In A Nutshell
Despite the fact that women were not allowed to serve in either the Union or Confederate forces as soldiers, many women were involved in actual combat and secretly served alongside their male counterparts. Many of these women conducted themselves with great bravery and only were sent home when an injury in battle gave them away. It is hard to be sure of the exact number as the military never officially acknowledged it at the time, and many hid their secrets successfully throughout their entire army careers.
The Whole Bushel
The American Civil War is one of the most tragic events in United States history. The country practically tore itself apart, and the death toll on both sides was catastrophic. Perhaps then it shouldn’t be too surprising that the women of the time had reasons for wanting to fight in the war just as much as any of the men did. And according to historians, many women did just that and took up arms to fight in the war, both for the Union and the Confederacy. Now, it was very much illegal for a woman to serve in the army by both the rules of both groups, and it would seem with physical examinations that it would be pretty hard to sneak through. However, the circumstances of the time uniquely allowed women to blend right in.
The reason for this was that at the time so many people were dying in the war so quickly that both sides were desperate to increase their size of their respective armies. What this meant for the women who wanted to fight in open combat was that rigorous physical examinations weren’t taking place. This also meant that while the warring factions were usually against taking children, they ended up taking whoever could operate a weapon and run into battle. Many teenagers signed up for war and with all the kids whose voices hadn’t fully changed, it wasn’t particularly hard for a woman to sneak in. The female soldiers would simply cut their hair, hide their breasts, and dress in male clothes.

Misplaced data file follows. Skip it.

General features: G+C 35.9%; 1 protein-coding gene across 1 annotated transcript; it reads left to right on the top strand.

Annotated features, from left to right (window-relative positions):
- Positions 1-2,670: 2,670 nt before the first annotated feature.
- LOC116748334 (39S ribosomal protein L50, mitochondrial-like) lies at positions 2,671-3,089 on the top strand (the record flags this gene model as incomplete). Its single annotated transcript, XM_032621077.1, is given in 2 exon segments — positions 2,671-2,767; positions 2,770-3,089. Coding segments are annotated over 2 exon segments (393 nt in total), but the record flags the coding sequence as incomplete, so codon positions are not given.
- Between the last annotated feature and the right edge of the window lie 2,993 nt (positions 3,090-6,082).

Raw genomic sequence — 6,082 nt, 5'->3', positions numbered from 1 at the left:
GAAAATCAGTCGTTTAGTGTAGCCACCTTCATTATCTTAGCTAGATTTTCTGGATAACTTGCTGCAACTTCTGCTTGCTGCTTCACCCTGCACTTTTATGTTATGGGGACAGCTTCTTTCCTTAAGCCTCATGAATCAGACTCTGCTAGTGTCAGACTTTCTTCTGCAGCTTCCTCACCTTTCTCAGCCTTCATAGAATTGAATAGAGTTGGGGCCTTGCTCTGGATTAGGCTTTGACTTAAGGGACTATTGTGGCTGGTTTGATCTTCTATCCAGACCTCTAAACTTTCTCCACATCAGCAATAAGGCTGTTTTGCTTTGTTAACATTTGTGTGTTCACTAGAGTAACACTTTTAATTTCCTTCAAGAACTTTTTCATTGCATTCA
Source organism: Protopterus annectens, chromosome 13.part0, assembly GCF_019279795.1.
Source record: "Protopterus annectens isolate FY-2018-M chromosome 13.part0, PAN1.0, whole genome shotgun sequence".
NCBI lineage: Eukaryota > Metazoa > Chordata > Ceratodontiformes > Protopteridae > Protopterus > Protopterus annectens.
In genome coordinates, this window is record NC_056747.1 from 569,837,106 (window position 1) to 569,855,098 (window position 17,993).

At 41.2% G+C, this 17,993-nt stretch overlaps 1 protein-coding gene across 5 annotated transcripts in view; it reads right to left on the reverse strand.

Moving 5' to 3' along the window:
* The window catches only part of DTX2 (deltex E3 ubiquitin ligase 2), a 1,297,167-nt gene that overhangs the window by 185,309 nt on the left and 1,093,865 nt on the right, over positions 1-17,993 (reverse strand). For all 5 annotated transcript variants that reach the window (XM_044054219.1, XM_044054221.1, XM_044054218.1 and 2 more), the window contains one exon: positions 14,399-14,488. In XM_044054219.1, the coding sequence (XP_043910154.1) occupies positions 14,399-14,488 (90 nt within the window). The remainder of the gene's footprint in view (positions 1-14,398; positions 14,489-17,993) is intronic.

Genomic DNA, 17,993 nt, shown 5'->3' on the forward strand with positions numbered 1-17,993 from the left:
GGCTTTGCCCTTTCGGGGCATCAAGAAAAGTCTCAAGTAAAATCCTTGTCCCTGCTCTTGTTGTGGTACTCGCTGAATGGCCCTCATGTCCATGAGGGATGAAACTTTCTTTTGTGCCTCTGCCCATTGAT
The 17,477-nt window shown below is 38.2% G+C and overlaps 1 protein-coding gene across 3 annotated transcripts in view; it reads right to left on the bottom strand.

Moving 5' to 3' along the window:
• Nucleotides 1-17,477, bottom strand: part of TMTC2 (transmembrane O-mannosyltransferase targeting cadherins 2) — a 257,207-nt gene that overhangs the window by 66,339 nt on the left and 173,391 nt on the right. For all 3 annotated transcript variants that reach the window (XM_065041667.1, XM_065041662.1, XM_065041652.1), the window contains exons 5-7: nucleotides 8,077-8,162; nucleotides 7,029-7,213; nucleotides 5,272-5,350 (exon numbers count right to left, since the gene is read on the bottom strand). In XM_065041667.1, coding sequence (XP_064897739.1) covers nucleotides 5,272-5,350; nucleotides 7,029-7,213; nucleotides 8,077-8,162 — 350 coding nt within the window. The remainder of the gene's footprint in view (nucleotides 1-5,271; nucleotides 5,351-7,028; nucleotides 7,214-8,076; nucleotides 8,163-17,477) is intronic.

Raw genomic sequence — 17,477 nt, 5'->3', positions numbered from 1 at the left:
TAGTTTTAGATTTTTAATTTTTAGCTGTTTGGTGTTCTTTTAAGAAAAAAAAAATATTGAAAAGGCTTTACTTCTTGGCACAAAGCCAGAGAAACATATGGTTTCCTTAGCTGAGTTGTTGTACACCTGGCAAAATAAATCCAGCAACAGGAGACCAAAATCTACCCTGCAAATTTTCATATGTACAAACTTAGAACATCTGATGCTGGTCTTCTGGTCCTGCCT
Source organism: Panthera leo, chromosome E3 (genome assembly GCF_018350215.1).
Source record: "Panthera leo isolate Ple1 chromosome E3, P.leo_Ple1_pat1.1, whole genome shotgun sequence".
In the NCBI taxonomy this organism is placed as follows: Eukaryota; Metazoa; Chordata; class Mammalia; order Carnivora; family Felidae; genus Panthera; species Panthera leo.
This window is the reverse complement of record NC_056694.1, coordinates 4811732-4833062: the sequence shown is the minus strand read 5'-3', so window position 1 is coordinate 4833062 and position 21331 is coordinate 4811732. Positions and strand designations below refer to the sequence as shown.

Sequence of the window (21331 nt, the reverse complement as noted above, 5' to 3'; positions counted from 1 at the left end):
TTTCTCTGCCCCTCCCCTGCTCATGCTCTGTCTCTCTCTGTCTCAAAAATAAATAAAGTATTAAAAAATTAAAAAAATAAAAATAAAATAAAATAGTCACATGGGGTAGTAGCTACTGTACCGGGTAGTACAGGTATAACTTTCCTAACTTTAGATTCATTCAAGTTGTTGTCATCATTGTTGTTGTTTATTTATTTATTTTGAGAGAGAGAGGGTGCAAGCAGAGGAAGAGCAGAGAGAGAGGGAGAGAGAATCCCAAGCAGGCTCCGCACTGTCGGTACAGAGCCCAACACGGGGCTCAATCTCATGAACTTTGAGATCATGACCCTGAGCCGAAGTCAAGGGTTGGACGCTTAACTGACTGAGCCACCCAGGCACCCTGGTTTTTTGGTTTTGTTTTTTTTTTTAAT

These brave soldiers didn’t always avoid getting caught though. While historical records show that one woman was able to keep her identity secret all through the war and even earn a military pension, others have not been so lucky. One firsthand account describes a secret female soldier, who for a time was guarding another female soldier who was in jail for sneaking into the army. Also, a teenage girl named Lizzie Compton was determined to fight in the war and, despite being kicked out for being a woman after being wounded in battle, she never gave up. In all the hectic bustle of the Civil War, people weren’t exactly paying close attention, so she just kept joining up with different groups and getting kicked out again. Many women also served as nurses or in other dangerous positions quite openly, but the actual number of female soldiers is hard to quantify. Some historians say the number may be as high as 250, or possibly much higher. Due to the secrecy that was naturally involved, there is obviously no definitive record on the issue.
To make matters even more muddled, the Army spent several decades after the war refusing to even admit that women had served among their ranks. The official line was that there was no record of such events ever taking place, even though it was obvious to the people who had known them that women fought bravely alongside men during the American Civil War.